Theory Driven Modeling as the Core of Software Development

Theory Driven Modeling as the Core of Software Development

Janis Osis (Institute of Applied Computer Systems, Riga Technical University, Riga, Latvia) and Erika Nazaruka (Asnina) (Institute of Applied Computer Systems, Riga Technical University, Riga, Latvia)
DOI: 10.4018/IJSSSP.2018070103

Abstract

Some experts opine that software is built in a primitive way. The role of modeling as a treatment for the weakness of software engineering became more important when the principles of Model Driven Architecture (MDA) appeared. Its main advantage is architectural separation of concerns. It showed the necessity of modeling and opened the way for software development to become an engineering discipline. However, this principle does not demonstrate its whole potential power in practice because of lack of mathematical accuracy in the very initial steps of software development. The sufficiency of modeling in software development is still disputable. The authors believe that software development in general (and modeling in particular) based on mathematical formalism in all of its stages and together with the implemented principle of architectural separation of concerns can become an important part of software engineering in its real sense. They propose the formalism by topological modeling of system functioning as the first step towards engineering.
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2. Effectiveness And Quality Of Software Engineering Is Low

To improve the understanding of the motivation of this discussion, let us look at the effectiveness and quality of software engineering. Our discussion is grounded on the very important results of the research performed by Capers Jones (2009). Jones and his colleagues from SPR have collected historical data (between 1977 and 2007) from hundreds of corporations and more than 30 government organizations. This historical data is a key source for judging the effectiveness of software process improvement methods. This data is also widely cited in software litigation in cases where the proceedings concern quality, productivity, and schedules.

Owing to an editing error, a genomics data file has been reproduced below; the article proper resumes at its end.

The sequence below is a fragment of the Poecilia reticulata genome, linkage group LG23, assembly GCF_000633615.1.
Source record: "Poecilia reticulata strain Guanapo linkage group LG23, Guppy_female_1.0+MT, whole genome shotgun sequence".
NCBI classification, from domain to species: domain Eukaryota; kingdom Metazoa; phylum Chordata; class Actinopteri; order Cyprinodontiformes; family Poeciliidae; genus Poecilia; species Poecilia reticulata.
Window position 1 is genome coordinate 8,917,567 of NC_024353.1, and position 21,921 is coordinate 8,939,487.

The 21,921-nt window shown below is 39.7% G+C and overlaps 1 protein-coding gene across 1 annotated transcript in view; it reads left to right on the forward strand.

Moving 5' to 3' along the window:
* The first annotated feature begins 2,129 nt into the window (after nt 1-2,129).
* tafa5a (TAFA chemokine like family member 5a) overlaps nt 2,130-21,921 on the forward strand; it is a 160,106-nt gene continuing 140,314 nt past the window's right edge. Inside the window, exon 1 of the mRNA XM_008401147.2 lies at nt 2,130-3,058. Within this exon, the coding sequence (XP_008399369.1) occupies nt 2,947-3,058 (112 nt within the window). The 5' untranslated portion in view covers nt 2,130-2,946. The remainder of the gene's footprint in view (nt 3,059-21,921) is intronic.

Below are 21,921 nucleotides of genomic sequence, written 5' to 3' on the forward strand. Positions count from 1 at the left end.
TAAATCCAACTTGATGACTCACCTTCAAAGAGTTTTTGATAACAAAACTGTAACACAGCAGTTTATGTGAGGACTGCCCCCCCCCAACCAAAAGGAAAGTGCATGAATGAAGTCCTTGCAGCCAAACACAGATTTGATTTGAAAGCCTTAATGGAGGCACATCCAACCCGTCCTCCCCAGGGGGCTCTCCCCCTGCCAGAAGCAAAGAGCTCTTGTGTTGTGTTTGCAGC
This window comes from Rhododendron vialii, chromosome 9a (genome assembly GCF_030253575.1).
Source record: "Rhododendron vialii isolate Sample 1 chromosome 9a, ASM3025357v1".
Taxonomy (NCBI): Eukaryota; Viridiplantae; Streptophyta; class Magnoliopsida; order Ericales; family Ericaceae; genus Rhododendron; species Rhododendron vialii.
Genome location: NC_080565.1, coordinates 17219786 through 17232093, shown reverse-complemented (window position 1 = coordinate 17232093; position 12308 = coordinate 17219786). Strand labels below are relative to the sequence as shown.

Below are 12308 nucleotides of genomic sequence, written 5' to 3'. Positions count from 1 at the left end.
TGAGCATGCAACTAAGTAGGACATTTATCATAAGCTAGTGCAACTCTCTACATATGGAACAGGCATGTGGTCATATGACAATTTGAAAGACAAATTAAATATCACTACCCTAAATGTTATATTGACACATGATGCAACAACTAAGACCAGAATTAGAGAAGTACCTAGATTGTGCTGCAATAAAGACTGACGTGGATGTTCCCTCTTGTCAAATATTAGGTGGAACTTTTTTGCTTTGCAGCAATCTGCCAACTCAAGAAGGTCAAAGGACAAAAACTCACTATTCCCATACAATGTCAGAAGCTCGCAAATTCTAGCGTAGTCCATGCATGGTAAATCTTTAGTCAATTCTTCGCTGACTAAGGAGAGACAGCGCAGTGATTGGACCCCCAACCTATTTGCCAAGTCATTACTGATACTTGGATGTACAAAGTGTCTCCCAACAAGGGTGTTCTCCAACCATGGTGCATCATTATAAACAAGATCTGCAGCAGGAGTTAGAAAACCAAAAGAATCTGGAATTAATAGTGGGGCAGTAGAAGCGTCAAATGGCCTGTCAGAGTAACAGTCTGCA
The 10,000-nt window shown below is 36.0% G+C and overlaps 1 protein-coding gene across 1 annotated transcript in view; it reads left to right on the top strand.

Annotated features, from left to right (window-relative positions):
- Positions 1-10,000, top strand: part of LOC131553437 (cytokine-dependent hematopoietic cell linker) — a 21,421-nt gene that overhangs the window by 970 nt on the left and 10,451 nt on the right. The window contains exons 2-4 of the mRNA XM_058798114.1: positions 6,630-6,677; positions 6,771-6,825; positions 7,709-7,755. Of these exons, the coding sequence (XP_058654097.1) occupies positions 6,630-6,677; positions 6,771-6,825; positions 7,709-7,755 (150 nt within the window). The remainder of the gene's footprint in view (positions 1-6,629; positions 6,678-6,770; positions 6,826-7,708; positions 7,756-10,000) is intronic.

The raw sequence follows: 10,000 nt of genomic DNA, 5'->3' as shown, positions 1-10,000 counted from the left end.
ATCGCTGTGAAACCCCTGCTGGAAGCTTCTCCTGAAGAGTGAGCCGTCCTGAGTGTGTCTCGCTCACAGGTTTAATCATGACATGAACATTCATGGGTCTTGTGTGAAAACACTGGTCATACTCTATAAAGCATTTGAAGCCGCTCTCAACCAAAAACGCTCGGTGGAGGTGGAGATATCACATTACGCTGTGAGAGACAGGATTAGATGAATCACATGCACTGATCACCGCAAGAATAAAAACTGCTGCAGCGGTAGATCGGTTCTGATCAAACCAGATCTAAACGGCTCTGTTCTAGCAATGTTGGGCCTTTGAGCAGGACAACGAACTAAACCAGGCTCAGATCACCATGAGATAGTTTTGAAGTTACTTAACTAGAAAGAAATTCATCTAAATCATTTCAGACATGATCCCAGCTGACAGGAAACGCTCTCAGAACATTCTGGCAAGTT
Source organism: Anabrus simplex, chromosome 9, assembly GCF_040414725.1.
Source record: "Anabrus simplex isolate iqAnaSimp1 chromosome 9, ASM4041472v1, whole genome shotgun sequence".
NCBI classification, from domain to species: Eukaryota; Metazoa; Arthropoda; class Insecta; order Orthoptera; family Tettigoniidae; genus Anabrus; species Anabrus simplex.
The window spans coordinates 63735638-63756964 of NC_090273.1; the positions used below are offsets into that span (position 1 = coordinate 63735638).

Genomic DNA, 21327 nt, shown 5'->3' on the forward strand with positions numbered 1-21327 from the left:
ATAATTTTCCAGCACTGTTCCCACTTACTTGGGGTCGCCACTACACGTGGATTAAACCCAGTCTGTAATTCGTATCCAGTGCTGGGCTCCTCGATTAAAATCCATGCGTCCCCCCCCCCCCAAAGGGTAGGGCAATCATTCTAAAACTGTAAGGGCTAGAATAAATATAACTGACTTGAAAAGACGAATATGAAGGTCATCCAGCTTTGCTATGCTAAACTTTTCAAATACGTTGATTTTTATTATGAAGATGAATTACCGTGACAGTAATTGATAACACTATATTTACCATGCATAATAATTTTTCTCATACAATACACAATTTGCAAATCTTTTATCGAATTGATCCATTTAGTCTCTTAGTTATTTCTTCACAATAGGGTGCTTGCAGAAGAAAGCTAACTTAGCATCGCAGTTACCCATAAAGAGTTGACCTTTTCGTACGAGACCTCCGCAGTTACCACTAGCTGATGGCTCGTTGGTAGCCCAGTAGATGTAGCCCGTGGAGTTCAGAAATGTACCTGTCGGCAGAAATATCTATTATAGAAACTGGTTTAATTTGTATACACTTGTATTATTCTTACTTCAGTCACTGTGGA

The main result obtained during the analysis of this historical data can be summarized in one sentence: “The way software is built remains surprisingly primitive” (Jones, 2009, p. 1). This statement is true also nowadays and is based on the following data:

  • Budget and schedule overruns. Even in 2008 majority of software applications are cancelled, overrun their budgets and schedules, and often have hazardously bad quality levels when released. As time passes, the global percentage of programmers performing maintenance on aging software has steadily risen, until it has become the dominant activity of the software world.

  • Product and process innovations. External product innovations (new or improved products) and internal process innovations (new or improved methods for reducing development resources) are at differing levels of sophistication. Even in 2008 very sophisticated and complex pieces of software are still constructed by manual methods with extraordinary labor content (jobs from the United States to India, China, etc.) and very distressing quality levels. Yet software quality and productivity levels in 2007 are hardly different from 1977.

  • Positive and Negative Innovations. Capers Jones and his colleagues have introduced two interesting terms, namely, positive innovations and negative innovations (Jones, 2009). Their meaning is explained on the example of agile techniques. The Agile approaches and eXtreme Programming (XP) were developed to speed up the development of small projects, where small teams working face to face are quite effective. Thus, the Agile approaches are a positive innovation for small projects but sometimes negative for large systems. Moreover, positive innovations tend to become negative innovations in time.

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